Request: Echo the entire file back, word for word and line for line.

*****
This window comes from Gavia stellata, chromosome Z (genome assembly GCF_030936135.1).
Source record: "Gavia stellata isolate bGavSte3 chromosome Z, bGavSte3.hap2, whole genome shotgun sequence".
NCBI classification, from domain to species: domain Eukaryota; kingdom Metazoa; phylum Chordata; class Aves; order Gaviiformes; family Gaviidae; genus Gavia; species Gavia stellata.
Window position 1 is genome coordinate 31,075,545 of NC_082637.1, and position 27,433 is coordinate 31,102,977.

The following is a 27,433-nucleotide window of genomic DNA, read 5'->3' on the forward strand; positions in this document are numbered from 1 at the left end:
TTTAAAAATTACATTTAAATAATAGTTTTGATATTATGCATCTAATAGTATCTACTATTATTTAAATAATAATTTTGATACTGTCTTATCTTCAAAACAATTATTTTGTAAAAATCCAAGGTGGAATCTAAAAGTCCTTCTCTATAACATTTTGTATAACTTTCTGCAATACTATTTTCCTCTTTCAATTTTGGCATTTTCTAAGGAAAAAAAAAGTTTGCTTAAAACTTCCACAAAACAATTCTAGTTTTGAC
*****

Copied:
This window comes from Gavia stellata, chromosome Z (genome assembly GCF_030936135.1).
Source record: "Gavia stellata isolate bGavSte3 chromosome Z, bGavSte3.hap2, whole genome shotgun sequence".
NCBI classification, from domain to species: domain Eukaryota; kingdom Metazoa; phylum Chordata; class Aves; order Gaviiformes; family Gaviidae; genus Gavia; species Gavia stellata.
Window position 1 is genome coordinate 31,075,545 of NC_082637.1, and position 27,433 is coordinate 31,102,977.

The following is a 27,433-nucleotide window of genomic DNA, read 5'->3' on the forward strand; positions in this document are numbered from 1 at the left end:
TTTAAAAATTACATTTAAATAATAGTTTTGATATTATGCATCTAATAGTATCTACTATTATTTAAATAATAATTTTGATACTGTCTTATCTTCAAAACAATTATTTTGTAAAAATCCAAGGTGGAATCTAAAAGTCCTTCTCTATAACATTTTGTATAACTTTCTGCAATACTATTTTCCTCTTTCAATTTTGGCATTTTCTAAGGAAAAAAAAAGTTTGCTTAAAACTTCCACAAAACAATTCTAGTTTTGAC